Samsung Gamepad

Samsung's controller accessory aims to turn your phone into a portable console

As smartphones become larger and ever more powerful, their gaming potential continues to increase, to the point where many high-end phones now match the graphical prowess of console titles from the previous generation. But while touchscreens are great for web browsing, apps games specifically designed around them, they're less ideal for traditional titles. There's something about playing a racing game, a shooter or a platformer on a touchscreen that just feels fuzzy and imprecise. Sometimes you just need an analog stick and some buttons.

As such, gaming accessories are big business, with the likes of Moga pushing portable controller accessories designed to fit your phone. Never one to turn down the chance to bolster its accessory lineup, Samsung recently entered the fray with its own gamepad accessory. The Samsung Gamepadavailable now on ShopAndroid.com — has been a long time coming, first revealed in mid-2013 and having gone through some serious design changes since then.

Building on its strength in the Android smartphone space, Samsung's aiming to set its controller apart from the competition with a companion app, dubbed "S Console," to help gamers find compatible titles. So what's the end result? Join us after the break to find out.

Video walkthrough

Samsung Gamepad hardware

The Samsung Gamepad strikes a good balance between portability and ease of use. It's smaller (and flatter) than current console controllers, and just about small enough to fit into a pocket, at a push. There's nothing too fancy going on in terms of build quality — the pad's made of a combination of glossy and matte plastics, with grippy rubberized areas on the back and silvery accents around its buttons.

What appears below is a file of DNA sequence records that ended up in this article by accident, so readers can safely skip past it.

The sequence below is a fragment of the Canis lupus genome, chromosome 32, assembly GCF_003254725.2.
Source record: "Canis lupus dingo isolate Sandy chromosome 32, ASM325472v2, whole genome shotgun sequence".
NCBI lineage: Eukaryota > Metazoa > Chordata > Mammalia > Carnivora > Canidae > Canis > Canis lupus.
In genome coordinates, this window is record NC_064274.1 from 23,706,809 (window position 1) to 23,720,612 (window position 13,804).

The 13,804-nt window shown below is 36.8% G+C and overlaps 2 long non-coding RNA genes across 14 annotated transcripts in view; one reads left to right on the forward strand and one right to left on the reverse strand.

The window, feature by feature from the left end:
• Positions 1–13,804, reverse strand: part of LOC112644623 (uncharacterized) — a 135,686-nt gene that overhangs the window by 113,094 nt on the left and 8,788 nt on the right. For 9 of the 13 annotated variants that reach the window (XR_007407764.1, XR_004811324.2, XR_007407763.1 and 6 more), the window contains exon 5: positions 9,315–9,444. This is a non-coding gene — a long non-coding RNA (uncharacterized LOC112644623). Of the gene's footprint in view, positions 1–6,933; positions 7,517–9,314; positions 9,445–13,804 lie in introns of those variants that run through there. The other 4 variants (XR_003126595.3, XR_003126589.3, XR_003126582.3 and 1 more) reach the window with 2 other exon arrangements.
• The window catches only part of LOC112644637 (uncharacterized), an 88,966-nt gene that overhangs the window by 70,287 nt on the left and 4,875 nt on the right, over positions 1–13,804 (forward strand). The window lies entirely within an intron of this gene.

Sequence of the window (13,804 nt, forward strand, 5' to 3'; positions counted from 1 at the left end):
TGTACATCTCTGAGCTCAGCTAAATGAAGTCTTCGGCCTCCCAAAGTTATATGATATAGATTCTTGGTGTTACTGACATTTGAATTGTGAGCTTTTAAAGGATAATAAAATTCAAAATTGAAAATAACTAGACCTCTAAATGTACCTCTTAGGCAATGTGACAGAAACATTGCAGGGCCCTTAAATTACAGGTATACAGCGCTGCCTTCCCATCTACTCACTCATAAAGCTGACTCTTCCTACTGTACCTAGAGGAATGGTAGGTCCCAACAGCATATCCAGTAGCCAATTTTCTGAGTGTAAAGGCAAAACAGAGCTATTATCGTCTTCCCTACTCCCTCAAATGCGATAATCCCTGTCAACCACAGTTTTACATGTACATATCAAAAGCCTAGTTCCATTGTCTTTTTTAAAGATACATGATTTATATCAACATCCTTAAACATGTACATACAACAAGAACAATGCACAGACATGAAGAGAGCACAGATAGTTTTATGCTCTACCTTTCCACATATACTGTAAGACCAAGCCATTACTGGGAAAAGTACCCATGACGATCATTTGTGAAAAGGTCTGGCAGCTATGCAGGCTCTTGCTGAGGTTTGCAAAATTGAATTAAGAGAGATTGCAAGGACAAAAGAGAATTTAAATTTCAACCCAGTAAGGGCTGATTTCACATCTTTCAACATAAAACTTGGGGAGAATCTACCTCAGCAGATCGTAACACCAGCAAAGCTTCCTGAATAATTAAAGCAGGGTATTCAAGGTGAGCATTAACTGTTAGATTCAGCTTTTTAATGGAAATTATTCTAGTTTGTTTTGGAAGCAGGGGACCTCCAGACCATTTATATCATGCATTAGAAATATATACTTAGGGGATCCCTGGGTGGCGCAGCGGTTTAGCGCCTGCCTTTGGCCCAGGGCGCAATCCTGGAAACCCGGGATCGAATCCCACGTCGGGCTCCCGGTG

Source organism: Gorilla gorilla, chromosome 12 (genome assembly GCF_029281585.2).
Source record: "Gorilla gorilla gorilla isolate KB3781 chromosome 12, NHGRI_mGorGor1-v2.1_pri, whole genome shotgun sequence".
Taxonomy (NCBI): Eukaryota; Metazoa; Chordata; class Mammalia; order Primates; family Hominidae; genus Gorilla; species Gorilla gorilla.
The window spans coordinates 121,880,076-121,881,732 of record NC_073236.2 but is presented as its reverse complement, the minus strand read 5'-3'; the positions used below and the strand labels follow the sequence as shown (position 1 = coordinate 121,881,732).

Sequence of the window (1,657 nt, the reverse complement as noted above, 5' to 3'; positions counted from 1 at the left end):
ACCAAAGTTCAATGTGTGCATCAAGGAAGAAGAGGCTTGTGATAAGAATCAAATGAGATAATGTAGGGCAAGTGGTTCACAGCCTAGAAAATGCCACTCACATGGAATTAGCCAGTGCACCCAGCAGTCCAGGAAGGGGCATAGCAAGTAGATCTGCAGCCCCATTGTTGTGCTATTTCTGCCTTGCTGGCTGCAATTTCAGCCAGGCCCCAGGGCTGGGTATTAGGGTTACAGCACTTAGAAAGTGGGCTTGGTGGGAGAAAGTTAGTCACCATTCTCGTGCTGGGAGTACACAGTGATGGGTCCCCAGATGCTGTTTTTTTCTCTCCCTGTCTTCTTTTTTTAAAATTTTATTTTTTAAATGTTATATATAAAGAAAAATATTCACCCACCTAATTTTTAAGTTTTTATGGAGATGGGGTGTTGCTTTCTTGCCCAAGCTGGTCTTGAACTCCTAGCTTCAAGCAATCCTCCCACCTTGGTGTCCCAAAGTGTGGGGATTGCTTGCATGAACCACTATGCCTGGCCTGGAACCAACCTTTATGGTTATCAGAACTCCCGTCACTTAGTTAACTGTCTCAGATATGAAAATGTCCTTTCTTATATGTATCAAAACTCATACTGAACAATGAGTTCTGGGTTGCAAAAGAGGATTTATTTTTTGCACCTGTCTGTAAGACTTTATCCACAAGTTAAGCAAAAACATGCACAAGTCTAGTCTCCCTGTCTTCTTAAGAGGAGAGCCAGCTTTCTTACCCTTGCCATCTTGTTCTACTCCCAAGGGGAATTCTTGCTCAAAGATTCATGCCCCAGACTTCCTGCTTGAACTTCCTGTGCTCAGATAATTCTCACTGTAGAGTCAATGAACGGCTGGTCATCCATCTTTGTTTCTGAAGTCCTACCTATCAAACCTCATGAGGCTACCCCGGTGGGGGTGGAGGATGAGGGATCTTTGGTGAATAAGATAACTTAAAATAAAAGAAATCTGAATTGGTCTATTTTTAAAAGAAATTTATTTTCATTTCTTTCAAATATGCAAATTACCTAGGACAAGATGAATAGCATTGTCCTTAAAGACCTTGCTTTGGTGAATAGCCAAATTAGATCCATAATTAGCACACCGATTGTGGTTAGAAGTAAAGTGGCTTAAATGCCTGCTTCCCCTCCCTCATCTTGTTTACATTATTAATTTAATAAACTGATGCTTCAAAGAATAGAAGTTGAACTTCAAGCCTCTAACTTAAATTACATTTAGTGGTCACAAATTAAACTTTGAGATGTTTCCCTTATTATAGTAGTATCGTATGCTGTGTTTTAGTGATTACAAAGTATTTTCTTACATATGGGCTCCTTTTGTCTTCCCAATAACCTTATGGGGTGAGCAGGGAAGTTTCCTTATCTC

The business end is where you'll find your buttons — two analog sticks, a D-pad and four main buttons, along with Start, Select and a "Play" button, used to launch the S Console app when paired with a Samsung phone. Up top are the left and right shoulder keys — though these are just buttons, as opposed to the analog triggers you'll find on the top of an Xbox or PlayStation controller.

Samsung GamepadSamsung Gamepad

What sets the Samsung Gamepad apart from a general purpose Bluetooth gamepad is its retractable hinge, found along its top edge. This slides out and can be used to hold phones with screens up to 6.3 inches diagonally. The grip is pretty firm, meaning you shouldn't need to worry about your device falling out of the top, and there are rubber contacts on either side to prevent devices from becoming scratched.

There's also a microUSB port for charging the pad on its front edge, though no charging cable is included. Samsung doesn't provide a capacity rating for its built-in battery, nor any estimate of battery life, but we've yet to run out of juice using the Gamepad for a couple of hours at a time, trickle charging over USB when convenient.

Samsung Gamepad

Setting up the Samsung Gamepad

If you've got a Samsung Galaxy phone, setup for the Gamepad is extremely quick and easy. Holding the back of your phone over the NFC logo on the controller's back will pair the two devices together. From there, pressing the "Play" button will prompt you to install the S Console app if you don't already have it installed.